Internatio­nal exhibition

designer Neal Potter, whose work includes the Experience Music Project in Seattle, said: “In 1984 I was putting the finishing touches to the design of the British Pavilion at Expo 85 in Japan. The inspiratio­n had started to flag when a colleague suggested that we go to see the newly opened Jorvik Centre which was receiving good press.

“Jorvik turned out to be a game changer from which we took inspiratio­n, as did the many visitors who flocked in.

The key to that success, I believe, was the designer’s creative imaginatio­n linked to a solid story with a good collection. Many places tried to copy the Jorvik concept to attract people to their town but they didn’t have the imaginatio­n, the great story or the footfall from other attraction­s.”

The unparallel­ed success of the centre was to spawn numerous imitators, and many ideas which originated within Sunderland’s Jorvik design can be observed in museums worldwide today.

Inspired by his hero, the grandee of British exhibition design James Gardner (19071995), John Sunderland’s subsequent expansive and multi-faceted career postJorvik encompasse­d a rich diversity of design and consultanc­y commission­s in the UK and abroad.

They include The Eurotunnel exhibition, Madame Tussaud’s ‘Spirit of London’, Hereford Cathedral’s Mappa Mundi exhibition, and the Celtica and Rheged historical visitor centres, among numerous others.

Living in the Scarboroug­h area for part of his career, Sunderland, the designer/storytelle­r, would also establish a reputation as a leading pioneer in the implementa­tion of virtual reality (VR) in archaeolog­ical interpreta­tion.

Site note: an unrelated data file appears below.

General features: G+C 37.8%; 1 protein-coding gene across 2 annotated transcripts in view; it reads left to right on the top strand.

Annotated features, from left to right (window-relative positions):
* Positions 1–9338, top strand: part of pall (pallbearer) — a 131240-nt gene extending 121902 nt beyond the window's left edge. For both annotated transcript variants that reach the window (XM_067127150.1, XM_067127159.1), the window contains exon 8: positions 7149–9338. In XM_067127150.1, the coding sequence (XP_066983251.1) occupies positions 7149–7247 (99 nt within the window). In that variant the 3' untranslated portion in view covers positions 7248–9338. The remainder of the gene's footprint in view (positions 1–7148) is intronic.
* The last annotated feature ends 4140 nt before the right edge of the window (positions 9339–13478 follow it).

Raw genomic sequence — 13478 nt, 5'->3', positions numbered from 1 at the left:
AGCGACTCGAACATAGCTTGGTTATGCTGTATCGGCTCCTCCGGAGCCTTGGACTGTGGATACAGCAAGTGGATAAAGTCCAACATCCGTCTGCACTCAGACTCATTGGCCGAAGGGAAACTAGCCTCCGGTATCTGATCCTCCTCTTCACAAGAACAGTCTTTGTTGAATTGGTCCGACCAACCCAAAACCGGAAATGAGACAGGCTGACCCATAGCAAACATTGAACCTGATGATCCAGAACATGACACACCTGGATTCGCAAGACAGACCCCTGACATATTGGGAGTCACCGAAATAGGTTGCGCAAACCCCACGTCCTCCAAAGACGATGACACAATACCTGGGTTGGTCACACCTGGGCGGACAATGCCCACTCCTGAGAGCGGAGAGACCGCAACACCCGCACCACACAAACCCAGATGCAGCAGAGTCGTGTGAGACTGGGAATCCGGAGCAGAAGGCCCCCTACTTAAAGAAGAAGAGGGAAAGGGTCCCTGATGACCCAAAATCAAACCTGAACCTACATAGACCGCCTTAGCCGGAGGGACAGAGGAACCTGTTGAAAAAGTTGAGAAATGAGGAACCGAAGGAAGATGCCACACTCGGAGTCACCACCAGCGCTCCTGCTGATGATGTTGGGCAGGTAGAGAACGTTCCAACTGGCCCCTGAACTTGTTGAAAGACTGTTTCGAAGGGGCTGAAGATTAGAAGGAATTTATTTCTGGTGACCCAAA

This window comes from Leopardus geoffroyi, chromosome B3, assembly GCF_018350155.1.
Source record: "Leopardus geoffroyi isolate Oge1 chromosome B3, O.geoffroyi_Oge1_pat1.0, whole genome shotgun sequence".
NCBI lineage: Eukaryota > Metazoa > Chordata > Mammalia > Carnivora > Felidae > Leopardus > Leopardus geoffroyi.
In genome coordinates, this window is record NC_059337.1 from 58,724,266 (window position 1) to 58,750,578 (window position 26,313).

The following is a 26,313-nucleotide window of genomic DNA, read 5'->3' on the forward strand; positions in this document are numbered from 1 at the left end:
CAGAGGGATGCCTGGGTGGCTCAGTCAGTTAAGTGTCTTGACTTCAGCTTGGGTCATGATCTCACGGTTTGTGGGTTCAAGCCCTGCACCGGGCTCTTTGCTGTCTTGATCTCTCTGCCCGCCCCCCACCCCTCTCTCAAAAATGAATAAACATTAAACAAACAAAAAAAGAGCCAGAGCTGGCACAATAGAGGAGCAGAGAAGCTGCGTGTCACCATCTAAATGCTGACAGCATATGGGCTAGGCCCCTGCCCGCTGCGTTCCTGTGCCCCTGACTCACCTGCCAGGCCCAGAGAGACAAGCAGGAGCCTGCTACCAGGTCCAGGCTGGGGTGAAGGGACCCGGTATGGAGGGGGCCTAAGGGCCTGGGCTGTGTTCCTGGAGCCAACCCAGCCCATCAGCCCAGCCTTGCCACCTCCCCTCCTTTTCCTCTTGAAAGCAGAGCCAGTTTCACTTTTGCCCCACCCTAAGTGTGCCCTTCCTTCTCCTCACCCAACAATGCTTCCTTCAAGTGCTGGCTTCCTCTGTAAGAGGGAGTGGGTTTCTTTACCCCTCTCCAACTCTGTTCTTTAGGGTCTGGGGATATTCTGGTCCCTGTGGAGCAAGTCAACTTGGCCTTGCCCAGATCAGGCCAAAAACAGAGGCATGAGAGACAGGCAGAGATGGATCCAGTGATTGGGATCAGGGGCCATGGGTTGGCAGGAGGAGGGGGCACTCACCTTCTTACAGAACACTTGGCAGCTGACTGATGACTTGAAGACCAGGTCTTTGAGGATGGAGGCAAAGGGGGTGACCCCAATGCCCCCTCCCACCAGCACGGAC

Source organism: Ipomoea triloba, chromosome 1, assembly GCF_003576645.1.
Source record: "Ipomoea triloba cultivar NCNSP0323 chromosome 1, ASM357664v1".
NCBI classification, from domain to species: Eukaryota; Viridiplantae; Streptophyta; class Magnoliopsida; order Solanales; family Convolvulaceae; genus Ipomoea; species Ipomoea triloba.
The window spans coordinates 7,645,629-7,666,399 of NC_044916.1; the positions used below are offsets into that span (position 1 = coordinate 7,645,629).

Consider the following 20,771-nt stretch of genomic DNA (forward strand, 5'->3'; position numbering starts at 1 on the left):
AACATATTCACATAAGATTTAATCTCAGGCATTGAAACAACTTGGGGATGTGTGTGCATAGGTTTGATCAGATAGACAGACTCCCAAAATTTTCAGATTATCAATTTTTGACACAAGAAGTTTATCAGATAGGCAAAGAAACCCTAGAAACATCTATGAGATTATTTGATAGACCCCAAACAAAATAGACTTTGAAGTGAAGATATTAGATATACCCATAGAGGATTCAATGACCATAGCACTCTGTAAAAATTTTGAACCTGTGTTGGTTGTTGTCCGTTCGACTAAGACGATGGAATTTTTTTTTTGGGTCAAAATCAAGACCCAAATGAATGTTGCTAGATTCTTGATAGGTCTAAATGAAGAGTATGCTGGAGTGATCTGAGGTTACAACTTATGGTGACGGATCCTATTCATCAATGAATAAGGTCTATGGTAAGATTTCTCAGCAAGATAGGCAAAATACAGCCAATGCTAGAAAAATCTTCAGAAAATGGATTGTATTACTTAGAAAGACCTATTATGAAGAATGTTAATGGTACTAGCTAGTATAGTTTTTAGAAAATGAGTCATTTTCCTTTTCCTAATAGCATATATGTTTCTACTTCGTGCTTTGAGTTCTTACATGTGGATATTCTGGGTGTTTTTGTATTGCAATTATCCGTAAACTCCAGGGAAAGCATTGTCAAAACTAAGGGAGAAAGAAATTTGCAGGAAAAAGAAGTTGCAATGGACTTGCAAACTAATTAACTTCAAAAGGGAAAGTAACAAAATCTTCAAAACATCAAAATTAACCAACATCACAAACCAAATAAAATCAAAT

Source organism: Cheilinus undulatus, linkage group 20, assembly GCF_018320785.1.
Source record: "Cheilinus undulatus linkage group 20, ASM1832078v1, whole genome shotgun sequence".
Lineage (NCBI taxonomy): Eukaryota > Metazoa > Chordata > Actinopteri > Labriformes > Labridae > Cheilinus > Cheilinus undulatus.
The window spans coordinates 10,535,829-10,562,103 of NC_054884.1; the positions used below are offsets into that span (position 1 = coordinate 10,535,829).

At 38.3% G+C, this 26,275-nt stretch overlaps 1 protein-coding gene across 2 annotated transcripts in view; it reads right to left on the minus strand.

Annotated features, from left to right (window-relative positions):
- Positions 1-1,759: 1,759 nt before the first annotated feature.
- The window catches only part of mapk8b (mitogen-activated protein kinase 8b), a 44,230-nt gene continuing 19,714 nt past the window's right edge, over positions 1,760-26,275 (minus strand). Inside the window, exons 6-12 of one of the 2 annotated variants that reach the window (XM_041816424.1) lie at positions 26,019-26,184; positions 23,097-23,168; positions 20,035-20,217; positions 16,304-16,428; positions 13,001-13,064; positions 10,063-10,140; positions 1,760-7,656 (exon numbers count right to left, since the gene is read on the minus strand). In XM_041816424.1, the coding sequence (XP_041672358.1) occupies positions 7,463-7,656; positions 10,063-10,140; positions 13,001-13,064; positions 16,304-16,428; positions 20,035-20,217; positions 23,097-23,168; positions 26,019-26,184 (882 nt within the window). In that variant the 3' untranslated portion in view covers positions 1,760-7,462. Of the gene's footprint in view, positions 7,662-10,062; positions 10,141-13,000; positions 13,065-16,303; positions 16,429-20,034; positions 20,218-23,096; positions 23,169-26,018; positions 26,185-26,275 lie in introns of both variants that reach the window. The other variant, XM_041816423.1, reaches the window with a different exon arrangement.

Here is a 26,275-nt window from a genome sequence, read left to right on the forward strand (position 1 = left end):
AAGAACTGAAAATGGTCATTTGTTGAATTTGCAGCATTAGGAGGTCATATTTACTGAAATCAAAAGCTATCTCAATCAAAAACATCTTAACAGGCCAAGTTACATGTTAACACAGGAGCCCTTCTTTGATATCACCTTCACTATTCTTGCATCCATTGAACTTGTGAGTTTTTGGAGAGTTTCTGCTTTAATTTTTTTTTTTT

His design for the Ename Museum in Oudenarde, Belgium, of 1998, for example, would feature in the world’s first on-site, outdoors augmented reality system.

Sunderland’s current writing reflects his Iberian home compiled in a forthcomin­g publicatio­n, Tàrbena Times: Stories From A Spanish Rural Village High And Hidden In The Costa Blanca Mountains, in addition to his planning of other titles inspired by his exhibition design experience­s.

Today some 20 million visitors later, with Sunderland’s core idea still intact, although updated technologi­cally and much altered, Jorvik continues to both enhance and powerfully convey the integrity of the original design.

As Scarboroug­h-based John Oxley concisely summarises: “As an archaeolog­ist, Jorvik changed everything about how we tell stories about the past. Presenting heritage would never be the same again.”

Sunderland, the absconding 11-year-old schoolboy, would have undoubtabl­y thought, “This is more like it, can I go round again?”.

The revised second edition of On My Way To Jorvik, by John Sunderland, is available via Amazon and Waterstone­s and from selected bookshops detailed on the website www. johnsunder­ Samples of Tàrbena Times are also available from the website.

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 ?? ?? TOP: John Sunderland. ABOVE: His book On My Way To Jorvik. BELOW: Original Jorvik Viking Centre logo.
TOP: John Sunderland. ABOVE: His book On My Way To Jorvik. BELOW: Original Jorvik Viking Centre logo.
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 ?? ?? TOP, LEFT and BELOW RIGHT: Inside the original time tunnel in York’s Jorvik Viking Centre (Images courtesy of York Archaeolog­ical Trust/Jorvik Viking Centre). ABOVE: The centre is still popular today (Ian Forsyth/Getty).
BELOW LEFT: Character design sketch of Dusty Bin.
TOP, LEFT and BELOW RIGHT: Inside the original time tunnel in York’s Jorvik Viking Centre (Images courtesy of York Archaeolog­ical Trust/Jorvik Viking Centre). ABOVE: The centre is still popular today (Ian Forsyth/Getty). BELOW LEFT: Character design sketch of Dusty Bin.